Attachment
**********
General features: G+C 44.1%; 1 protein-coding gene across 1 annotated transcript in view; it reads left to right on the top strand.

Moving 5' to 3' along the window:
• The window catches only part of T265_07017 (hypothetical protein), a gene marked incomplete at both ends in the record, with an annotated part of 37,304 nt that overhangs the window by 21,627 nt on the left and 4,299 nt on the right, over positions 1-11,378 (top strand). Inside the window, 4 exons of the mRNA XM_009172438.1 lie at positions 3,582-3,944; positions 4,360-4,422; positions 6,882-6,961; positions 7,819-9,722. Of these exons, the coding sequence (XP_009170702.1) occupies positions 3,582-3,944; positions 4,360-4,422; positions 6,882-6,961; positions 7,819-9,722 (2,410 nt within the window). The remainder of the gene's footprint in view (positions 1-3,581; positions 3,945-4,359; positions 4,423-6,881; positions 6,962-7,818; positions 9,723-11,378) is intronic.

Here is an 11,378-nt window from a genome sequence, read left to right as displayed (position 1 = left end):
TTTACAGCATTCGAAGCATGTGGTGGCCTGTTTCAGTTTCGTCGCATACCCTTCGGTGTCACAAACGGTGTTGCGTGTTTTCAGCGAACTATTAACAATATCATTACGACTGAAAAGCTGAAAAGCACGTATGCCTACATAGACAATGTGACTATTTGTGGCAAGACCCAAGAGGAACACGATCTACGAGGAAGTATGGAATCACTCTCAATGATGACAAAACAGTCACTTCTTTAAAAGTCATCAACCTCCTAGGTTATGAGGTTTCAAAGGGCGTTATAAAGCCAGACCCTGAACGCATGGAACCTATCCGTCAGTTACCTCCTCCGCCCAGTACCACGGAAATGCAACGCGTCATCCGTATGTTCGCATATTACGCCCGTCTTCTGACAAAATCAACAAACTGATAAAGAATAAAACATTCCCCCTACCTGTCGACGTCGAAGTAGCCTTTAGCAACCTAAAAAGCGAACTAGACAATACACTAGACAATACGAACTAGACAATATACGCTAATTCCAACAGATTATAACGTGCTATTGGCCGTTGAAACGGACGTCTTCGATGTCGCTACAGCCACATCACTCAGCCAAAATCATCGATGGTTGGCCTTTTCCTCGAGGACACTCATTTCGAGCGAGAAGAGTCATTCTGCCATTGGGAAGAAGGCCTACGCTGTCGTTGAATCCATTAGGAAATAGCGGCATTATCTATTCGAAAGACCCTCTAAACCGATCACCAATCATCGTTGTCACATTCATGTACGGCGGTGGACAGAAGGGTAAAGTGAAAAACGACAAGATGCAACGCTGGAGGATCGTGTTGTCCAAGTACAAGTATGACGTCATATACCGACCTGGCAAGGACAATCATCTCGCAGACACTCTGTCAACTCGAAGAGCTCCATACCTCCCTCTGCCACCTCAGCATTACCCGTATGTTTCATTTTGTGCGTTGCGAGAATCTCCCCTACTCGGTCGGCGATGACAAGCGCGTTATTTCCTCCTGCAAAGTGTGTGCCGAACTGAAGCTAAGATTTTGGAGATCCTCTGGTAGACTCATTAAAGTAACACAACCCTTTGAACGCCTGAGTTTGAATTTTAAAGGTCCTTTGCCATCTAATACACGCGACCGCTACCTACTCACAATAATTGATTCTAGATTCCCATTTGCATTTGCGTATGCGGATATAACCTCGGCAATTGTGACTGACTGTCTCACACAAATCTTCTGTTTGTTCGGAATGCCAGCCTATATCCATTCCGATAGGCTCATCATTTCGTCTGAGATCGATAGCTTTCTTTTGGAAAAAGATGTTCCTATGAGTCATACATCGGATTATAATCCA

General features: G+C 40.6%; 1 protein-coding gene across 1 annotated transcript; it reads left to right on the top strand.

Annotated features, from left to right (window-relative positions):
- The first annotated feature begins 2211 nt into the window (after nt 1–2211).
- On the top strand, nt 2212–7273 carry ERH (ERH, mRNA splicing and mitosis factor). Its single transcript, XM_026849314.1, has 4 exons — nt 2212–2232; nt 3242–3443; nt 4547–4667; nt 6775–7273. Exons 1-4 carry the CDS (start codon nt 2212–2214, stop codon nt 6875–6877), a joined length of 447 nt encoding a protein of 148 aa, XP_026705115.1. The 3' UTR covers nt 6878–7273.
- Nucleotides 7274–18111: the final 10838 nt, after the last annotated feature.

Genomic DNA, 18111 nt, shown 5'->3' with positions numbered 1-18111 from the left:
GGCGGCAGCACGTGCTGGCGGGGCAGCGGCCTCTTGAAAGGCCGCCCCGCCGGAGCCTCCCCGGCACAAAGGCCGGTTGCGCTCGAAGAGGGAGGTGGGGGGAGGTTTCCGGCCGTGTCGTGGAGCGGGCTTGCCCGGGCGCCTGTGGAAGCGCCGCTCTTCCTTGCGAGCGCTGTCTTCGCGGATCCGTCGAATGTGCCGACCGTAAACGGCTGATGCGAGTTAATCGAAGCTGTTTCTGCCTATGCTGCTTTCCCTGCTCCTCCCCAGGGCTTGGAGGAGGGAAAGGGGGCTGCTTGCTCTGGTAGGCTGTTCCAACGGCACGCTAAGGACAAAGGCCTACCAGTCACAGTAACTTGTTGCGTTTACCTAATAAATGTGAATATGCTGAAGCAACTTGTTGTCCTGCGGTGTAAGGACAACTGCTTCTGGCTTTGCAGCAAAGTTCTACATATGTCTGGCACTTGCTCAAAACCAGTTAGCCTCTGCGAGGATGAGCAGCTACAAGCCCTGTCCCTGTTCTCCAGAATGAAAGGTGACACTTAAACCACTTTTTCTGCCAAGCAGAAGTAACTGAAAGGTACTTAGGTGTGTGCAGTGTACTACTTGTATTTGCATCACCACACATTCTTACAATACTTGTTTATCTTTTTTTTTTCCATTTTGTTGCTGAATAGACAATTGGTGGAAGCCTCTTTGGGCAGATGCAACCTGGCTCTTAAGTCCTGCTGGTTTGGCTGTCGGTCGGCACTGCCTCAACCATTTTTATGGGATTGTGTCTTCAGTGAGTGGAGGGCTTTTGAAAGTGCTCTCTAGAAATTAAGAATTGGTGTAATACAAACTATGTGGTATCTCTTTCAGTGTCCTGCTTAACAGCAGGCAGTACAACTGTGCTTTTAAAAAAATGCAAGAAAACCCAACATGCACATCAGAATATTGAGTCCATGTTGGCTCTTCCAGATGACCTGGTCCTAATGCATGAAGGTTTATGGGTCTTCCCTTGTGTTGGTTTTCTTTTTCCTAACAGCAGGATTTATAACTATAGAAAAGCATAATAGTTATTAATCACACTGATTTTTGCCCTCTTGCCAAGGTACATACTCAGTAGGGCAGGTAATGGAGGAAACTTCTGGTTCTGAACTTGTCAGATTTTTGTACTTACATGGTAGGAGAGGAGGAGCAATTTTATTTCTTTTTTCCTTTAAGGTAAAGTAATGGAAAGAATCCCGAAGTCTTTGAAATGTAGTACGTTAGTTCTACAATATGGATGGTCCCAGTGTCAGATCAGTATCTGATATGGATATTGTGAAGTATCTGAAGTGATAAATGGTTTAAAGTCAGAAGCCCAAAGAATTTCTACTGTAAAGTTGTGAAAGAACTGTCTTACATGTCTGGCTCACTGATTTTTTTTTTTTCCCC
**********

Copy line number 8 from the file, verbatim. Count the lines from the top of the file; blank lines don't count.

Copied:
- The first annotated feature begins 2211 nt into the window (after nt 1–2211).